Before Mary and I got married, we developed a simple, handwritten budget—two columns (income, expenses)—and every month we updated it and talked about any variances. When computer software became available we used Quicken. We’ve had an annual budget for 46 years. It’s worked well for us.
Every organization and family needs a viable budget. I’m amazed at how many people deal with budgets at work but don’t use one for their personal finances. Budgets are necessary and beneficial in both venues. [Do you have a personal budget?]
A budget is a financial plan.
The budgeting process forces you to think realistically about income and expenses. A budget produces transparency about expenses and helps you prioritize income. When my daughter first considered buying a car she was surprised to discover the actual costs of ownership (payment and interest, insurance, gas, repairs, toll tag, registration). A budget makes that transparent.
A budget is a plan, and plans often change, so mid-year adjustments are sometimes necessary, but they should be minor and infrequent.
A budget allows you to manage your finances.
You can’t manage what you don’t measure. If you go on a diet, you can’t manage it unless you regularly measure your weight. If you want to learn a new skill, find ways to measure your progress.
A budget allows you to measure and therefore manage your finances. You’ll realize how your money is actually being spent (for instance, spending $4.50 every morning at the coffee shop will cost you $1,642 annually), and most importantly, you’ll discover if you’re spending more than you’re making.
A good budget eliminates surprises.
One sign of a good budgeting process is that there are few financial surprises – large, unexpected expenses. Anticipate your financial needs—particularly large purchases—and put money aside to make sure you’ll have funds when needed.
For instance, both our cars are paid off, but we continue to make a monthly $500 car payment into a savings account. (Long term, it costs us about $250 a month to drive a decent car, so $250 x 2 cars is $500.) When our current cars need replacing we’ll have enough money to pay cash for new ones. Our refrigerator is 26 years old so it could die any day. We’ve already set aside $2k for a new one, so we won’t be surprised or dismayed when the current one expires.
An annual budget should prepare you for retirement.
When you’re in your 20s and 30s, it’s hard to imagine that one day you’ll be old, and that you need to start now to financially prepare for those later years. But old age inevitably arrives.
My personal advice: Starting with your very first paycheck, invest at least 5% of all earned income in a low-expense index fund that represents the broad stock market. Don’t try to outguess the market because long-term that doesn’t work. Just put your money in an index fund and don’t touch it until you get old. Do that for 45 years and you’ll be in good shape financially. (When I was 30 years old I withdrew $10,000 from my retirement account to pay for…[I can’t even remember]. If I had left the money in the stock market it would be worth $210,000 today.)
An annual budget is not just about the next 12 months, it should also prepare you for old age.
When is the best time to plant a tree? Twenty years ago. When is the second-best time to plant a tree? Now. The same applies to budgeting.
6 Replies to “How to eliminate financial stress. Every organization and family needs a viable budget.”
Wise words Don.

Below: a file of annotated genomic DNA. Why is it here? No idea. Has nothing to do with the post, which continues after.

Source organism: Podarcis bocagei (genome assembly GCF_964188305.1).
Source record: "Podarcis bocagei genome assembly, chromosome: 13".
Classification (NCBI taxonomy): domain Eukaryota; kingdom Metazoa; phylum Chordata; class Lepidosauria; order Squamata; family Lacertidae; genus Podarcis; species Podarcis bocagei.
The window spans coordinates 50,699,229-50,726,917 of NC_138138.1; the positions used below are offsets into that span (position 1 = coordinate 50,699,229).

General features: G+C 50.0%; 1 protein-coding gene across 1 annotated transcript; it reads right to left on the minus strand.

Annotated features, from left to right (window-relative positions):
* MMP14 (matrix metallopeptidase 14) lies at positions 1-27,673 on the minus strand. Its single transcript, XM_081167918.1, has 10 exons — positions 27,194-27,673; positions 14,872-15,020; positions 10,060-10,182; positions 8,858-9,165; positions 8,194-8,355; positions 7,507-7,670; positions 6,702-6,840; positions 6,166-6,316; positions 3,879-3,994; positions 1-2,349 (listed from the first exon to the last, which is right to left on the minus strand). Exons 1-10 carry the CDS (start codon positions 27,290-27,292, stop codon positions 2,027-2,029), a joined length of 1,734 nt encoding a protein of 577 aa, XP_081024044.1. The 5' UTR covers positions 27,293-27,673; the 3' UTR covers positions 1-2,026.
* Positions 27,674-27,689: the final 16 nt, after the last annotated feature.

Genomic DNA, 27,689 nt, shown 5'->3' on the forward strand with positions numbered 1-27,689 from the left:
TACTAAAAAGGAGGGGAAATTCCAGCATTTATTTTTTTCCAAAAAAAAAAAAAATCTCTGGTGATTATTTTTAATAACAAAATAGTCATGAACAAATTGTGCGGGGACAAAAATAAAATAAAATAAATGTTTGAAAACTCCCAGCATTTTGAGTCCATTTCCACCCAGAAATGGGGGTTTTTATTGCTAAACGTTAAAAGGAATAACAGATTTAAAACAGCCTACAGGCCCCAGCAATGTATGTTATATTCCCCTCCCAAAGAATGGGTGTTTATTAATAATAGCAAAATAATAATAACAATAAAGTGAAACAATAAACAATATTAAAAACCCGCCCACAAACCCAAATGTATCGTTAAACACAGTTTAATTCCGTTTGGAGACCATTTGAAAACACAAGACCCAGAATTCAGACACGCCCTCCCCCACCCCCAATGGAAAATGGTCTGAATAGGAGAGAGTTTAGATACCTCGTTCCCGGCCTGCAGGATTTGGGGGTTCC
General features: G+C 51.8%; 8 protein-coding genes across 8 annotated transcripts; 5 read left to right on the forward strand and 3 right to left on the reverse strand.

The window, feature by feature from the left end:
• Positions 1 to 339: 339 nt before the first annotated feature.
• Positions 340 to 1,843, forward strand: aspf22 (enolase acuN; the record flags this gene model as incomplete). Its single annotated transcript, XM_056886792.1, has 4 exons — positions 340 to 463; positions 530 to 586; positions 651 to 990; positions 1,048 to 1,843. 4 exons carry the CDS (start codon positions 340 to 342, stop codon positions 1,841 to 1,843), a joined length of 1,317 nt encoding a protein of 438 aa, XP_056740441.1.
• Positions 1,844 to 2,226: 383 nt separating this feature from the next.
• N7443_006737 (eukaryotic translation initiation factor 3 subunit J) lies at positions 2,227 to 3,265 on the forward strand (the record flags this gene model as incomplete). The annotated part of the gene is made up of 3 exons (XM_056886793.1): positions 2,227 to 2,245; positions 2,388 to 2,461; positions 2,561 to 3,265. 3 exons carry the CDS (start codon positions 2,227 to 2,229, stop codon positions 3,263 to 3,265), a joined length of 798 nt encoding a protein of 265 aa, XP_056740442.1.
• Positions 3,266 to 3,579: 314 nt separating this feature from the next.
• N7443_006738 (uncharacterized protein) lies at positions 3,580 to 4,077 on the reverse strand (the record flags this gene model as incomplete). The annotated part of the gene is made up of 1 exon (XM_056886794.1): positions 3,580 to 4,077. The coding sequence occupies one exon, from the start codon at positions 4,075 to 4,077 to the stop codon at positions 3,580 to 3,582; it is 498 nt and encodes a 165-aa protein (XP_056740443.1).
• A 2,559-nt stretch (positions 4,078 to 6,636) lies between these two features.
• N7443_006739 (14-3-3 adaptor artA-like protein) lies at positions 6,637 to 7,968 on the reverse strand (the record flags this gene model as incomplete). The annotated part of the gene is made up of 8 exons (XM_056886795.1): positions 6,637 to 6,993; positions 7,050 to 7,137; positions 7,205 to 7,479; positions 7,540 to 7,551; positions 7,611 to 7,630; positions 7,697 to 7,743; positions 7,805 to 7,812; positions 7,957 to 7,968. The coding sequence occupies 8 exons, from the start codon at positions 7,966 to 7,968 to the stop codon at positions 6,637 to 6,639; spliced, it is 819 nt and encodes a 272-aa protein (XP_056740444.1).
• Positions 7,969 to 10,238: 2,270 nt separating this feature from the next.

Our churches would do well to talk about this at marriage preparation classes. My husband and I haven’t budgeted and it has caused us to get into same nasty scrapes. In the UK, I often hear people say that their house is their pension fund but they seem to forget that they still have to live somewhere and legal and real estate agent costs can take £25K of that money.
Angela, thanks for responding. You’re right, even a house that is paid for doesn’t offer provide funds for living expenses. Making a good plan and sticking with it is important.
Thanks again. I will forward to reinforce what I have been telling my young adult grandchildren. Very smart advice.
Thanks, Ed. Kind regards, Don.
Both of us being first children, we were never given much and grew up not expecting much. We never had a credit card early in our marriage, therefore, we only bought what we could pay cash for. I took a part-time job only after our third child was in first grade because we believed parents are the ones to instill values, etc.
My paycheck basically went to buy my husband birthday and Christmas gifts so he would not be paying for his own gifts.
However in the early 70s when the oil embargo occurred a lot of my paycheck went to pay utilities. My husband received a profit-sharing check every year and we were able to put three children through college and two with masters degree with no debt put on our kids. Today in my 80s I am still clipping coupons, I still have a 20 year old refrigerator, dishwasher, washing machine and dryer (timer broken). I used to have a perfect 2007 Honda Accord with only 59,000 miles until a woman entered at high speed into a shopping center parking lot and hit me. Due to the low mileage, I was given a nice check and purchased a 2015 Honda Accord w/low mileage & with cash. We pay our bills avoiding any carryover charges. We are now putting money away for six grand children, three of whom are now in college. We wish we had started when they were little but their parents are grateful that we are helping. I worked for a bankruptcy lawyer here in Dallas (besides two other lawyers in New Jersey)
and was astounded at the unnecessary items these couples owned that drove them into bankruptcy!! My husband and I are at peace knowing that we are able to live comfortably in our beautiful home with all the basic necessities we need.
Barbara, you and Don have lived exemplary lives. What a wonderful testimony. I’m glad we are friends. Don